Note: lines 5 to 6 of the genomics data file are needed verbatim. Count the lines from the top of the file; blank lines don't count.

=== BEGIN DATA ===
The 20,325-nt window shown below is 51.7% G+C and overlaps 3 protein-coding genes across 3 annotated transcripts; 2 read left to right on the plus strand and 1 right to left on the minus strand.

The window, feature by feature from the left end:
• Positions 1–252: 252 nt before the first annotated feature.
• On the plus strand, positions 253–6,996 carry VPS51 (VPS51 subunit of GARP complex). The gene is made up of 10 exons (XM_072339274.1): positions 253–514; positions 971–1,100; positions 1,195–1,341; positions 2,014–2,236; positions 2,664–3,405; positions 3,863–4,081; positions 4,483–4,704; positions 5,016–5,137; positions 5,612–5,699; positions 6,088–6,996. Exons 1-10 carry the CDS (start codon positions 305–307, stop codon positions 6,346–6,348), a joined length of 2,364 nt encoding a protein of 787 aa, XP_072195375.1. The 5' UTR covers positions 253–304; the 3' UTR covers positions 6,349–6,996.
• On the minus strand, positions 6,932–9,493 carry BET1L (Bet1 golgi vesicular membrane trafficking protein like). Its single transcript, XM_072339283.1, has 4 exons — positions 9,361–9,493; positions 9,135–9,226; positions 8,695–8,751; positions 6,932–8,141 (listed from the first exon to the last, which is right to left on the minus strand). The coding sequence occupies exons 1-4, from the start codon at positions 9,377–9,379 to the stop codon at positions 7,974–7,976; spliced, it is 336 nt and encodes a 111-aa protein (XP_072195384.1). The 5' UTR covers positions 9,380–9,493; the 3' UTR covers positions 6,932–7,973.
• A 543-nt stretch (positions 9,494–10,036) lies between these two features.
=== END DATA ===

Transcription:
• On the minus strand, positions 6,932–9,493 carry BET1L (Bet1 golgi vesicular membrane trafficking protein like). Its single transcript, XM_072339283.1, has 4 exons — positions 9,361–9,493; positions 9,135–9,226; positions 8,695–8,751; positions 6,932–8,141 (listed from the first exon to the last, which is right to left on the minus strand). The coding sequence occupies exons 1-4, from the start codon at positions 9,377–9,379 to the stop codon at positions 7,974–7,976; spliced, it is 336 nt and encodes a 111-aa protein (XP_072195384.1). The 5' UTR covers positions 9,380–9,493; the 3' UTR covers positions 6,932–7,973.
• A 543-nt stretch (positions 9,494–10,036) lies between these two features.